Then get the chicken wings: They're wingariffic! Okay, they're just pretty good, tender, ordinary wings, served in your choice of pretty good sauces: medium; atomic; rusty; rusty squared; chipotle barbecue; or Cantonese leek. I tried the atomic, which was not too hot, and perfectly fine. (Incidentally, I suspect you should skip the Cantonese leek, because when I ordered it the server made an exaggerated pantomime of a gagging diner with his head shaking and tongue sticking out.) Then get potatoes. For some reason, the kitchen is pretty good with all things potato: fresh-made French fries, super-thin just-cut potato chips, creamy mashed potatoes. And then the steak: I had a peppercorn-dusted New York strip one night ($18.95) that was quite good, cooked to temperature, and accompanied by those tasty fries.

Discounting wings, fries, and steaks, I'm not sure that even the First Amendment would protect this journalist against the repercussions if I said what I really think about the food in this News Room. So when I tell you this is without question the worst food I've had in a restaurant in at least three years, please read between the lines and know I'm pulling punches. An appetizer of three styles of hummus was just old-tasting and dull--until I noticed it was served with grilled bread too tough to bite through. "Wilderness" flatbread was an expanse of cracker crust topped with mushrooms, bits of blue cheese, and shreds of mozzarella, but it really distinguished itself when it couldn't be cracked with a fork, couldn't be cut with a knife, and, when picked up, grasped in both hands firmly between thumb and fingers, still could not be bent. (It's aluminum! It's steel! It's granite!) Scallops were overcooked, rubbery, and dull. "Cajun popcorn" shrimp weren't deep-fried and battered as the name would suggest, but were greasy, spice-dusted disks of unappealing salad-style shrimp. Even a no-brainer like chicken fingers, here "Captain Crunch" strips, were served blackened and burned.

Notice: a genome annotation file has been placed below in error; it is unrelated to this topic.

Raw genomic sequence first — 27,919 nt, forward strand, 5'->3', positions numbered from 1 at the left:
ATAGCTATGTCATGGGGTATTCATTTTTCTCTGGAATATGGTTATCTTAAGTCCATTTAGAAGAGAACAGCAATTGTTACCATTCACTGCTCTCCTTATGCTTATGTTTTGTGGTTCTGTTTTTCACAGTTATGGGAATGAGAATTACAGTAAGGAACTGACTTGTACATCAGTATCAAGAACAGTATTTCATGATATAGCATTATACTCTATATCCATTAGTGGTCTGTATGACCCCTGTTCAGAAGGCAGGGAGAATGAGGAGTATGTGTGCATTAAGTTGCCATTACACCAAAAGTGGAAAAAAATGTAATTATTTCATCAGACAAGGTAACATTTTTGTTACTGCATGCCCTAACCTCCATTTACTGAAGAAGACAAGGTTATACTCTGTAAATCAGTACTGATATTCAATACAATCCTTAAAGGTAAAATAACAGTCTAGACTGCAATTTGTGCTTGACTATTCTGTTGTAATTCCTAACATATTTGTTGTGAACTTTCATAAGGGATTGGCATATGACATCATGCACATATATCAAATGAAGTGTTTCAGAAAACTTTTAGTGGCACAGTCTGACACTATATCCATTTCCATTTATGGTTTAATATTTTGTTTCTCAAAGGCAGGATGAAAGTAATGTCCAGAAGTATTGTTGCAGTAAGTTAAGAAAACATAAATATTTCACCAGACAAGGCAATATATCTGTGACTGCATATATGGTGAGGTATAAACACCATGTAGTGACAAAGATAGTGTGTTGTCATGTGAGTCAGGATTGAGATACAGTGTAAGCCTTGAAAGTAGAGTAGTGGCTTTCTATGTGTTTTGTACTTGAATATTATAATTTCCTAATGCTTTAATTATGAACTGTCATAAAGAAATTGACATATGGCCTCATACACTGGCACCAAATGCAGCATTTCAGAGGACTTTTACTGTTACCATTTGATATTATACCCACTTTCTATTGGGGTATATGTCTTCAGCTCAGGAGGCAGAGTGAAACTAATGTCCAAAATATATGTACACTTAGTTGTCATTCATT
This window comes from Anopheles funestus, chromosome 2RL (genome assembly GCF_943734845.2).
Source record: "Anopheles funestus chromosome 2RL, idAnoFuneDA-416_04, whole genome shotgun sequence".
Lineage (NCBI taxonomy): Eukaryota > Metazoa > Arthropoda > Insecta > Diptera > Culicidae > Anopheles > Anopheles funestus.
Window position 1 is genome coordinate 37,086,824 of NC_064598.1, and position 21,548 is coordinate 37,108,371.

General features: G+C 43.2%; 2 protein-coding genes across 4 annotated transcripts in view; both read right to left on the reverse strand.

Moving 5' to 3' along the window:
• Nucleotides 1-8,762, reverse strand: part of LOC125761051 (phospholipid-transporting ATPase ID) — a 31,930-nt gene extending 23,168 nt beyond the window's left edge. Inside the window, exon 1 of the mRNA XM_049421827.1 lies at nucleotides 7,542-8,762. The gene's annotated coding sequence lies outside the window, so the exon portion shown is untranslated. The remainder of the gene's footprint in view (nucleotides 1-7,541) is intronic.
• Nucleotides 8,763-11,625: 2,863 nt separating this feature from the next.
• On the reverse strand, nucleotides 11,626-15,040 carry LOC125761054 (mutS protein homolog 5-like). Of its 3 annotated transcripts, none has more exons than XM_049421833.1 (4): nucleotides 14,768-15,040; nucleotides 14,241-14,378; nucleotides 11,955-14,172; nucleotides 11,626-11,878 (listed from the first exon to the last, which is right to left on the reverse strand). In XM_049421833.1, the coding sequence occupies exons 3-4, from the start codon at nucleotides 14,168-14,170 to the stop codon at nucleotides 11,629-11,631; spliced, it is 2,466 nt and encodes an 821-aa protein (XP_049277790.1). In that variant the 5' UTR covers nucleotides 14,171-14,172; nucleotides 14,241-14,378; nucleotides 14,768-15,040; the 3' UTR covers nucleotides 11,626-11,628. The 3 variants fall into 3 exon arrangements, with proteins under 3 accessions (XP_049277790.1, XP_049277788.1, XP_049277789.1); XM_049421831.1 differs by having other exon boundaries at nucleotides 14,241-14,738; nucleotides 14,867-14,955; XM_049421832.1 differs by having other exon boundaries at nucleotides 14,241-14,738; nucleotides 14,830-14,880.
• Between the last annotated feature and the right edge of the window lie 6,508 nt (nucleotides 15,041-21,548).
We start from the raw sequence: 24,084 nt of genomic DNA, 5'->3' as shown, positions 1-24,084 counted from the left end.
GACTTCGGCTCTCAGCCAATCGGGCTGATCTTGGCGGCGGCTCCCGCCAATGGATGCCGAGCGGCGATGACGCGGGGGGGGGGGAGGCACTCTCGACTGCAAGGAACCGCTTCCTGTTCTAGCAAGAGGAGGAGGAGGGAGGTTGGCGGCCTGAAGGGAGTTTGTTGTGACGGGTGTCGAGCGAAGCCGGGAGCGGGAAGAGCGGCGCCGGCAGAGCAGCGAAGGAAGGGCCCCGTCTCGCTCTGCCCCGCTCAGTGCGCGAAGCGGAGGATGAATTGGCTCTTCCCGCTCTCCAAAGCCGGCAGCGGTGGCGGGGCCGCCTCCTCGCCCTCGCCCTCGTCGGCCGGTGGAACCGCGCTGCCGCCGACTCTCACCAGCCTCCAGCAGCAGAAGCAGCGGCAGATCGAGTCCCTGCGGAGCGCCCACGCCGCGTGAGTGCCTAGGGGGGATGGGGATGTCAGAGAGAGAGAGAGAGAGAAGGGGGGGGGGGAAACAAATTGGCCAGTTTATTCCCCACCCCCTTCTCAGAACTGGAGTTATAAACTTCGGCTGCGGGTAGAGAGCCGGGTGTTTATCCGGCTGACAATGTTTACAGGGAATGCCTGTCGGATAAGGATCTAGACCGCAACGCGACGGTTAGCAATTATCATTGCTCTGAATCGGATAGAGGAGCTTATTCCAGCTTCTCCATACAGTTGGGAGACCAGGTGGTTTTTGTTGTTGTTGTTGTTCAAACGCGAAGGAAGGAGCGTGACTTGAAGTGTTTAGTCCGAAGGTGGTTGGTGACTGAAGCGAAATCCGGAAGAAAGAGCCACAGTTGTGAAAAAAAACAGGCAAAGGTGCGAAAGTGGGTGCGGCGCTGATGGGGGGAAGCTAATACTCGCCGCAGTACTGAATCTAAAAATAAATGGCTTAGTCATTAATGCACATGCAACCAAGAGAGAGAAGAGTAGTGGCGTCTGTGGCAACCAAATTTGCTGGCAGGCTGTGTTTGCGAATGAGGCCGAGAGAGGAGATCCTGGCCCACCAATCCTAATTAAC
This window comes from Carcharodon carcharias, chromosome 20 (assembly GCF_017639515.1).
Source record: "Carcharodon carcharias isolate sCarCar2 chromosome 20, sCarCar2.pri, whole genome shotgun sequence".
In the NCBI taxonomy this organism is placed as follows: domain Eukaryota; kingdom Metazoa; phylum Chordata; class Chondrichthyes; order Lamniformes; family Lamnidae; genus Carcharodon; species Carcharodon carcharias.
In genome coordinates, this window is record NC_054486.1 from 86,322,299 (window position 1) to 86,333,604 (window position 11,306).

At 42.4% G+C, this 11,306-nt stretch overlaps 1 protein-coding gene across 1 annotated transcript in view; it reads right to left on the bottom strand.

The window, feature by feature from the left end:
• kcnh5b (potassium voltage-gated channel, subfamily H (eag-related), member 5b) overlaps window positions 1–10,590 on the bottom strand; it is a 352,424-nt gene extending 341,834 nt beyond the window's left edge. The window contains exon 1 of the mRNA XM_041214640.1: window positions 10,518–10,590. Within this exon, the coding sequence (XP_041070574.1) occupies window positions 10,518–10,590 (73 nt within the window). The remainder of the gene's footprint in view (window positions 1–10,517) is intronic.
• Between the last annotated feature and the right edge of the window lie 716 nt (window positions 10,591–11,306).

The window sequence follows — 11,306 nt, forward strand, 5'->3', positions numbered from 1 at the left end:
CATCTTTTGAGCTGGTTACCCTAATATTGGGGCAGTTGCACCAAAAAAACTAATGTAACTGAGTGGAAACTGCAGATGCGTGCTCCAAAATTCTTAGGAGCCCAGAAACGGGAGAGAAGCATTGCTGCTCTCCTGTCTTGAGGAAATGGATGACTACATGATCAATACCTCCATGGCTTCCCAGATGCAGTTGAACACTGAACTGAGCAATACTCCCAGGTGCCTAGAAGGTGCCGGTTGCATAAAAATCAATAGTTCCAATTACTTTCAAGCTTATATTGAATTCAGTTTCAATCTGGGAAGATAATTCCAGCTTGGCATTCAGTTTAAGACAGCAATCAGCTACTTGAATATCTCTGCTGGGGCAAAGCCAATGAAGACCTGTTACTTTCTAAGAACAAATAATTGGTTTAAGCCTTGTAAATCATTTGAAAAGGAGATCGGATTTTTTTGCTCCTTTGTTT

For entrées, burgers were served cold on stale, untoasted buns. A barbecued pork po' boy was sugary and tough, served cold on a different shape of cold, stale bun, and it was far worse than food you'd find in cafeterias. The dill-cucumber salad was old and full of shriveled cucumber half-moons topped with dried-out dill and accompanied by rock-hard grilled bread. The "weeds" salad of various greens needed dressing. The "Fenway" salad was loaded with old, plastic-straw-tough slivers of date. At dinner, meatloaf came with metallic-tasting gravy that brought food-service cans to mind. The ravioli tasted tough and old.

By the time desserts came, anyone who had ordered anything but steak, or the pretty good grilled salmon, was still starving. But even then the un-creamy, sugary tiramisu met with disapproval, as did the refrigerator-odor-tainted crème brûlée and the dull chocolate cake.

The nicest thing I can think to say about the News Room--besides the fact that it's gorgeously insane--is that the travesty could perhaps be laid at the door of the menu designer. And if that person were made to fall on a sword, perhaps something could be salvaged. The menu is absurdly, preposterously, comically ambitious--a dozen to sixteen each of pastas, salads, appetizers, and fish or meat entrées. Look at the menu too long and you begin to see that it encompasses American comfort foods as well as dishes originating in the Caribbean, Indonesia, China, Thailand, the American Southwest, Japan, Portugal, Italy, maybe even Greece. Again, it's like they filled up a thousand notepads with a thousand dishes, and charged the kitchen with executing them all. Nutty. Just expecting a kitchen to move all those foods through reliably enough to keep them all fresh is wacky.

But, you know, I hear Dorothy Parker was pretty well unhinged, too. Sometimes wit and genius and madness are overlapping attributes--though, admittedly, not often in restaurants. So, I say, Go now: Plenty of restaurants serve food, but this is the only one on Earth serving this particular sort of brain-exploding chaos, so, somebody, stop the presses--please!